Aztlan’s Third Cause of Action is brought under the California Whistle Blower Protection Act. This part of the suit contends that Evoq’s former security director was ousted because he refused to participate — after the advent of Mount Kellett imposed management — in violations ranging from the falsifications of corporate records, to civil rights violations against minorities, a Gay employee, and women who were subjected to quid pro quo sexual harassment (paid more than other women because they were sleeping with a manager). In addition to forcing him out of his job, the suit also alleges that Evoq converted a portion of the stock that he owned in the company in violation of a court order.
UNPROFESSIONAL & OBNOXIOUS MANAGEMENT
Having discussed the behavior of the Mount Kellett imposed management of Evoq for the past several months with former employees and people who’d done business with the company both before and after the takeover, I guess I should have been ready for unprofessional, immature, and generally obnoxious behavior when I went to serve the company with the Aztlan lawsuit. Anyway, at least the corporate twit I wound up dealing with was kind of entertaining because virtually everything he said was (a) stupid and (b) childish. In fact, it was like talking to an elementary school bully who thinks he’s real smart.
This twit starts telling me that I’m guilty of “trespassing” by attempting to serve the company with legal process. This is truly idiotic. Serving court papers is inherently legal. To trespass you have to go on someone’s property for an unlawful purpose. He claims that it was wrong for the security guard on the first floor of their headquarters (they’re in 626 Wilshire Blvd. Ste 850, Los Angeles) to let me go up to their office after I informed the officer that I was there to serve legal papers. The guard was obviously much better trained than the corporate twit since he knew that he was obligated to give me access under the case of Bein v. Brechtel-Jochim Group, Inc. (1992) 6 Cal.App.4th 1387, 8 Cal.Rptr.2d 351. As I explained to the twit, if the guard hadn’t given me access I could have served the papers on the guard and walked out of the building.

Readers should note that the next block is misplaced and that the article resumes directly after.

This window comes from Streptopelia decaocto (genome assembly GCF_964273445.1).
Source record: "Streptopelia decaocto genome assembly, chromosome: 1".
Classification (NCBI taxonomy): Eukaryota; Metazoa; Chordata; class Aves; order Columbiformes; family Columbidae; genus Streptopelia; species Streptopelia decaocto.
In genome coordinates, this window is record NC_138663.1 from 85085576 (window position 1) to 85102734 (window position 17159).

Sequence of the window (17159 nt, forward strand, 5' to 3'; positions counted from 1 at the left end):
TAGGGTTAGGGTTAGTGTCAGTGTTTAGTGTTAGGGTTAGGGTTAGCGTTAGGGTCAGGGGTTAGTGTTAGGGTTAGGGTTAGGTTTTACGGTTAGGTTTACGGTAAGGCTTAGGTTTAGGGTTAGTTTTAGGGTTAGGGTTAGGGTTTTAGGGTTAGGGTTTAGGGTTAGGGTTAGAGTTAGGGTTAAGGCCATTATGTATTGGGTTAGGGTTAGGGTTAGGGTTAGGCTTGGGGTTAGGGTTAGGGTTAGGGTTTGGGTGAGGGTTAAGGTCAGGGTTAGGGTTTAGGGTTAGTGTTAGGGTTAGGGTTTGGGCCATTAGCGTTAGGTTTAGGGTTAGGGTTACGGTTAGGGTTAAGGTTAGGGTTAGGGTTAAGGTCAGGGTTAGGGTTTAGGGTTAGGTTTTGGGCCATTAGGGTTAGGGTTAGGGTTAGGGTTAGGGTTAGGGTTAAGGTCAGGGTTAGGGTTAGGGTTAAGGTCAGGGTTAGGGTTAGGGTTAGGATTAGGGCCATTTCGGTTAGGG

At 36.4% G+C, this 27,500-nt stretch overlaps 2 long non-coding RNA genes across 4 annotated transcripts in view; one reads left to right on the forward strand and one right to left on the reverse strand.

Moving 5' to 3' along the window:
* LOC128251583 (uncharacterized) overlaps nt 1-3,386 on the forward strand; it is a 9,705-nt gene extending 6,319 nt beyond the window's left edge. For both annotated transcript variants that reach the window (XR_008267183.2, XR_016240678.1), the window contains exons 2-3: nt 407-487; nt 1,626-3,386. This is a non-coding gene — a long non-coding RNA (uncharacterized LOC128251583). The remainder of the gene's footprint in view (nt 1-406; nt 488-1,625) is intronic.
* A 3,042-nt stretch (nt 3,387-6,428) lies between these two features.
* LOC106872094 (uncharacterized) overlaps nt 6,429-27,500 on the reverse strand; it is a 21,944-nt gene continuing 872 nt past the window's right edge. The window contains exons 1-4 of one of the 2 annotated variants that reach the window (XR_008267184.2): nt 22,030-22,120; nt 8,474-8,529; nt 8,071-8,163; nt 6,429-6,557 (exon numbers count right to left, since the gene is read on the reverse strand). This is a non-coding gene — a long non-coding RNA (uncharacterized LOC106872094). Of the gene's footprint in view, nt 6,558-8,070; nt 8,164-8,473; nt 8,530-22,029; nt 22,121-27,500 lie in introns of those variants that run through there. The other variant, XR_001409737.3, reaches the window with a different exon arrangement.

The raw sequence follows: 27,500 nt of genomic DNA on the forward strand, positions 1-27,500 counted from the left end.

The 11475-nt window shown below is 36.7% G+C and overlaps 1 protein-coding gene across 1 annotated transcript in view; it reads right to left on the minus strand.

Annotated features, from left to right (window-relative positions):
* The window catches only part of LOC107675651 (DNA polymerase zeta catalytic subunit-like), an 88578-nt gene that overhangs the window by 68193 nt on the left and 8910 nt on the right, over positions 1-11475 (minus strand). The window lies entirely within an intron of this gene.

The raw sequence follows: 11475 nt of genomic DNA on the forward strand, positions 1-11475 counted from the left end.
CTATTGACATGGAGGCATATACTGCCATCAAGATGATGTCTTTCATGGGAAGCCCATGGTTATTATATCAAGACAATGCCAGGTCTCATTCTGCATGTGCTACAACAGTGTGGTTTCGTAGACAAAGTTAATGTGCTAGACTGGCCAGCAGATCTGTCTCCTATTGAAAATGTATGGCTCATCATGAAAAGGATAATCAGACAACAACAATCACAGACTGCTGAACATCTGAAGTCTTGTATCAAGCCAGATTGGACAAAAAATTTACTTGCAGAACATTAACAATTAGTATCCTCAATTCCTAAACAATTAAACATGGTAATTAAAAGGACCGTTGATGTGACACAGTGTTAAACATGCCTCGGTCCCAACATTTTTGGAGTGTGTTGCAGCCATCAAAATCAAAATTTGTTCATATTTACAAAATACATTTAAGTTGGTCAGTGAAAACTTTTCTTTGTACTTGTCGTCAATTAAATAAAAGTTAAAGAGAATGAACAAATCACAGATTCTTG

It was obvious that the twit wasn’t capable of making independent decisions. He had to keep going back to his cubicle in the other room, probably to call higher ups or lawyers, every time I brought up a simple legal issue, like whether the company was willing to accept service for Julio Davila (an employee being sued along with the business entities) or whether they were actually going to insist upon my engaging in “due diligence” by coming back two more times and then serving the papers on anybody in charge of the office. After checking with his handlers, the twit agrees to take the papers for Julio to keep me from coming back and “harassing” them (he seemed like he gained some weird pride in using the word “harassing,” as though I’ve never been falsely accused of it before by some ignoramus who thinks that being served with a lawsuit is some major earthshaking event for a multi-million dollar business).
Finally, displaying the ultimate in sissy – coward behavior, he refuses to give me his name or title claiming that I had “no need” for it, as if this is normal corporate behavior. Having been serving process since 1973, I of course know that it isn’t…..but that’s just the latest page in the Detective’s Diary…..and below you can find the pages of the latest lawsuit….